The World of the Holocaust Killers

Guenter Lewy

Oxford University Press, New York, 2017, 208 pages

Book Review published on: November 10, 2017

The number of books written about the Holocaust by eyewitnesses, historians, and the persecuted is countless. Beginning shortly after the end of World War II, authors such as Primo Levi began to tell the horrific accounts of their time in such places as Auschwitz, Dachau, and too many others. Following quickly on their heels came the academics. They continually analyze the experiences of the persecuted, and attempt to understand the thoughts behind the men and women who did the persecuting. This makes for a very difficult time for the modern author, who has to work harder to create a work that will have a lasting effect.

The Holocaust ended over seventy years ago; the majority of the persecutors have long since died, and many of the persecuted and the liberators are dying every day. However, Guenter Lewy does a fine job overcoming these obstacles with Perpetrators: The World of the Holocaust Killers. The author created a work that reflects on known experiences and ties them into accounts that were never before published and those that today are not necessarily well known.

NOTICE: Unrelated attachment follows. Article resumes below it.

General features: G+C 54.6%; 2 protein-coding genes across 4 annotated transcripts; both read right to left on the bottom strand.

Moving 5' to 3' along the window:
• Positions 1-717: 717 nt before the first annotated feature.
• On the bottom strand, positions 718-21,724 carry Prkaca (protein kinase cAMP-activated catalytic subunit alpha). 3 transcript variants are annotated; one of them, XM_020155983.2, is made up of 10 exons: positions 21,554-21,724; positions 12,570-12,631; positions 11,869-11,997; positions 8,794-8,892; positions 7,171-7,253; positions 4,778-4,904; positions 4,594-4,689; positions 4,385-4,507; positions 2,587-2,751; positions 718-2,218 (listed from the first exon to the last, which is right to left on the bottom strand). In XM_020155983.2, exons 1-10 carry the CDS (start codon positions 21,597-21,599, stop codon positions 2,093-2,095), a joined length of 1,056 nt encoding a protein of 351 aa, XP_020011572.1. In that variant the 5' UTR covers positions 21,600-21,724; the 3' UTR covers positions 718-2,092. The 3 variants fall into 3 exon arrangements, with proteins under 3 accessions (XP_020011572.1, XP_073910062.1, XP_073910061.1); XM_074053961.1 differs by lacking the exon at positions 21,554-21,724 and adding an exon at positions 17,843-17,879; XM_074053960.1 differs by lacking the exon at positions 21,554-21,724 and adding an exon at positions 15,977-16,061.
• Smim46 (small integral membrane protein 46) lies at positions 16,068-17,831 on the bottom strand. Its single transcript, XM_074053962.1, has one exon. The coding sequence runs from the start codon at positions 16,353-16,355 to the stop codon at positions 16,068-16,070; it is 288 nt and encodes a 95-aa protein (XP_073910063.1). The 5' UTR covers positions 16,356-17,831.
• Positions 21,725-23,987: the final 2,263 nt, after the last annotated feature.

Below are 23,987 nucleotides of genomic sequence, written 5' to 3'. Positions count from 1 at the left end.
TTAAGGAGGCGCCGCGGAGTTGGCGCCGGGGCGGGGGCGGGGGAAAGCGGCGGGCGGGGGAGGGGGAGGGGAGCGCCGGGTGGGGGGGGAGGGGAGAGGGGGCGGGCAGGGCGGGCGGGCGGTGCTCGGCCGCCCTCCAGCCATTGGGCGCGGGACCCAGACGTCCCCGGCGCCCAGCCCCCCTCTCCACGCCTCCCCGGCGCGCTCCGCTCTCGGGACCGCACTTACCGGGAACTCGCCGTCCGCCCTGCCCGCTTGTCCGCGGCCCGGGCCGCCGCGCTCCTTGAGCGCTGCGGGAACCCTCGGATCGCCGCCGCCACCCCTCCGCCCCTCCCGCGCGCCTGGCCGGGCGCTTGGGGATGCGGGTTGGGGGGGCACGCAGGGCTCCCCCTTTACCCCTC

Chapter 4, which is probably the most illuminating of chapters, sheds light on the story of the perpetrators themselves. It is here we learn that members of the Schutzstaffel (known more familiarly as the SS), including Heinrich Himmler, had a difficult time conducting the executions. The strain of physically ending someone’s life led many of the SS to become alcoholics. According to Himmler, something had to be done to alleviate the strain of being too close and too personal to the killings. As a result, the genocide evolved, for lack of a better phrase, from single gunshots to mobile gas vans, and eventually to fixed-site gas chambers. This chapter sets the tone for the remainder of the book, as Lewy attempts to look at why individuals without a prior criminal record could become capable of committing such atrocities. Ultimately, the question is never fully answered by the book’s end.

In the end, it is clear despite the mountain of eyewitness accounts and the historical research that has been conducted over the past seventy years, Perpetrators does have a place in the library of anyone interested in learning more about the Holocaust. It offers new or not so well-known material, which can answer questions many other texts leave unanswered. Lewy works to tackle a question that has been around ever since the Holocaust took place: “Why did these individuals do this?” Perhaps we will never know what made these perpetrators, both men and women, do what they did.

Book Review written by: Capt. Eugene M. Harding, U.S. Army National Guard, Auburn, Indiana